You browse an e-commerce site on your mobile device, looking for a pair of shoes. Then, with every swipe on your phone, you see ads from other retailers offering you shoes, shoes and more shoes. Are you flattered that the retailer shared your session cookie with third parties? Or do you shake your head, annoyed that these ads are following you everywhere? You visit an online retailer and can't find what you're looking for.
These days it seems that nearly every product and startup boasts some kind of A.I. capability, but when it comes to advancing this domain beyond simplistic machine learning technologists at MIT Technology Review's Future Compute conference say these A.I. will need to be more human than not. When discussing A.I. during the conference's first day on December 2nd, speakers focused on two distinct paths for this technology: more human-like A.I.'s as well as more computer-like humans. This dual approach was presented as a potential future for human-machine symbiosis. But what exactly does that all mean, and is it even a good thing? A research Scientist from Oak Ridge National Laboratory, Catherine Schuman began the conversation by presenting her work on neuromorphic computing.
Artificial intelligence (AI): the hype is real. But is the impact of AI real? "…the theory and development of computer systems able to perform tasks normally requiring human intelligence, such as visual perception, speech recognition, decision-making, and translation between languages" In essence, AI is the intelligence developed in machines, as opposed to the natural intelligence which is developed in humans. And if the hype is to be believed, AI is here to make your life easier: less complex, less burdensome with decision making, less stressful. Artificial intelligence now plays a major role in how your home works: from your sound system, your toaster, your security, to even your lounge room air temp.
January 1, 2020, organizations that employ individuals based in Illinois will need to keep in mind the Artificial Intelligence Video Interview Act. This Act sets forth new requirements for video-recorded interviews using AI to analyze such recordings. The law is not limited to just Illinois residents. It applies to applicants for positions based in Illinois. While brief, and without any definitions, the Act requires three things before using AI technology in video interviews.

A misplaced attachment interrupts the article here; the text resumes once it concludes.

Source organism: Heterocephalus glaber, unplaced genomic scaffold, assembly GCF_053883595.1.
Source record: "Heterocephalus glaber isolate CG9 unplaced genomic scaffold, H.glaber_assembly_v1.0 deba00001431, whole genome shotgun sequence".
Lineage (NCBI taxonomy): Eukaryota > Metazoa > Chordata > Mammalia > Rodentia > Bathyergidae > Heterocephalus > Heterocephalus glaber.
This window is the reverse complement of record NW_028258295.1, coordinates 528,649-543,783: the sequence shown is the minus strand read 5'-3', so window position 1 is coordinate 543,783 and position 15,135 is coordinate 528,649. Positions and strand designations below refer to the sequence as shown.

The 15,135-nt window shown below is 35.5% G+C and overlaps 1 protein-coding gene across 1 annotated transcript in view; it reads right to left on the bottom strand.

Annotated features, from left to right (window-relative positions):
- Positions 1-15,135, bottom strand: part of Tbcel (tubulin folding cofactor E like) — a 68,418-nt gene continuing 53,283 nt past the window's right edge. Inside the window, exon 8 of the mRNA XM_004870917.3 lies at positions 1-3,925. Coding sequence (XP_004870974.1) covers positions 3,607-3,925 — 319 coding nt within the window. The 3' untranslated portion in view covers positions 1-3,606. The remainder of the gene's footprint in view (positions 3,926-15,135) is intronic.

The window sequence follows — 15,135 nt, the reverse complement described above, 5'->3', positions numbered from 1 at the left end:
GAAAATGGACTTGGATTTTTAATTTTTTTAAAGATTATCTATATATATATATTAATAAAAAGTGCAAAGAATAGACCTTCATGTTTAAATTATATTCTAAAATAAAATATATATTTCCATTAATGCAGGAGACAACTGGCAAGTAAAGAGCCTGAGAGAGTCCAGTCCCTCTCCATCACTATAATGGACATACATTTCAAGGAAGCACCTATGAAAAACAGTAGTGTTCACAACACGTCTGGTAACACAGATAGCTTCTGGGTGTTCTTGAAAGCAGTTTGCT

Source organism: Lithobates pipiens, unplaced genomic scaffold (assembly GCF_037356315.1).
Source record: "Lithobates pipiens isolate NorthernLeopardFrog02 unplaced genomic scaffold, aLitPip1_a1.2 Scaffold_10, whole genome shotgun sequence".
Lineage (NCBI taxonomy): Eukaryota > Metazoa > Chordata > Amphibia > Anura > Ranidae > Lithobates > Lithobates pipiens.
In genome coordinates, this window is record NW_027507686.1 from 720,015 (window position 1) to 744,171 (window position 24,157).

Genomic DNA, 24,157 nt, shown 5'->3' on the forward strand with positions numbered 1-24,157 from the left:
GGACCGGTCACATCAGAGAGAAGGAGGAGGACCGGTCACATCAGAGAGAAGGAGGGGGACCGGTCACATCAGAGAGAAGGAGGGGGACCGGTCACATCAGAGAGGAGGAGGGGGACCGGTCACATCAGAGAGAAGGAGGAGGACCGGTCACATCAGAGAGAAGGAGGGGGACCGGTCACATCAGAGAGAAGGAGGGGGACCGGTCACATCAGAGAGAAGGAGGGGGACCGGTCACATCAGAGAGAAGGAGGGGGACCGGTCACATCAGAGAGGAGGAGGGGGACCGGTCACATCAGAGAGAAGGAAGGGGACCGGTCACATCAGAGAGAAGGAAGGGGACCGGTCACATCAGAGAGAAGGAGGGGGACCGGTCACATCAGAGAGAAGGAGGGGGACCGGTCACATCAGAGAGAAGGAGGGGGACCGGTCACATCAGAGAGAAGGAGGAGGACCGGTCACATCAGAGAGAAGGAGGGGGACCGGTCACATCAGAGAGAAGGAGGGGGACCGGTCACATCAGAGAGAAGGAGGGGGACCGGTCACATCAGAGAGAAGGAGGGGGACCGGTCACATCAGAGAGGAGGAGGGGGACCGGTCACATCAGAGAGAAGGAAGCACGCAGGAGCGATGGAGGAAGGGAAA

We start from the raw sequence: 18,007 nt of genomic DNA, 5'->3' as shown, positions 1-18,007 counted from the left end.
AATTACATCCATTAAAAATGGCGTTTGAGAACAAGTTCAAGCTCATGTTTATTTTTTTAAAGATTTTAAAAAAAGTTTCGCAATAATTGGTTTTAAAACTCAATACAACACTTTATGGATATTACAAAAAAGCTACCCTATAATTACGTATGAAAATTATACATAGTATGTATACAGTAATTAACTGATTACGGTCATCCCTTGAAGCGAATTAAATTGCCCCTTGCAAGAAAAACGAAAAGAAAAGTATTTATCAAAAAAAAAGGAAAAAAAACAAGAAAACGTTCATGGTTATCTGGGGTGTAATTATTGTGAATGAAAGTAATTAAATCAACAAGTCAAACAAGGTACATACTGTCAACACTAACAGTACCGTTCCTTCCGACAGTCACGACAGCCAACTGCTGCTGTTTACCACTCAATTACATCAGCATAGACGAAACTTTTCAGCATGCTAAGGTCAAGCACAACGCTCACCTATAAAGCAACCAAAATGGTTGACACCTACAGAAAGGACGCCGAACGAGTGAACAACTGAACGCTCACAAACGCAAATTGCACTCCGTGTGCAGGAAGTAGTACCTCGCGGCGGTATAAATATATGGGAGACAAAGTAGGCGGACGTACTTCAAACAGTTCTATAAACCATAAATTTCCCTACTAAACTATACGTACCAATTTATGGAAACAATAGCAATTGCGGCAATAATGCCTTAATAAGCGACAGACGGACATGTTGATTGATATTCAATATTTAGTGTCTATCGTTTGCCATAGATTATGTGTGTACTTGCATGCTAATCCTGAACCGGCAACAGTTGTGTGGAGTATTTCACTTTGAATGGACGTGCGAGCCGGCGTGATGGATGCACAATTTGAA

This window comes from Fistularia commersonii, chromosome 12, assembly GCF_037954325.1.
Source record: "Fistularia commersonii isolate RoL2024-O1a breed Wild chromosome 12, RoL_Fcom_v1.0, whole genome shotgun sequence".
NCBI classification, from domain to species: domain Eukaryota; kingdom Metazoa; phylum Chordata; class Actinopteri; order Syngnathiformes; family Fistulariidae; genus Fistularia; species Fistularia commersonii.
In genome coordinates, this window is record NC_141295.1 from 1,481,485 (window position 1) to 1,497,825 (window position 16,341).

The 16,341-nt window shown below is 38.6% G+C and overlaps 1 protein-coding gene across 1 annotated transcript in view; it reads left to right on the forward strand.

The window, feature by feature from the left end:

We think of AI as an arbiter of neutrality, but when fed biased data it churns out biased results. At the beginning of 2017, Amazon's machine learning division shuttered an artificial intelligence (AI) project it had been working on for the past three years. A team in its machine learning wing had been building computer programmes designed to review job applicants' resumes, giving them star-ratings from one to five – not unlike the way shoppers can rate products purchased from Amazon online. However, within a year of the project beginning, the company realised its system was biased against female applicants. The software was trained to vet applicants by observing patterns in resumes submitted to the company over a ten-year period, the majority of which – due to the male-dominance of the tech industry – came from men.
What does AI mean for businesses big and small? What key opportunities and challenges does it present? Two experts on the topic weigh in: Rotman School Dean Tiff Macklem and Scotiabank CTO Michael Zerbs. Can you talk a bit about how you're leveraging third-party datasets as part of your AI strategy? MZ: If you work for a large organization, never underestimate the challenge of just getting at the data that you think you've already got.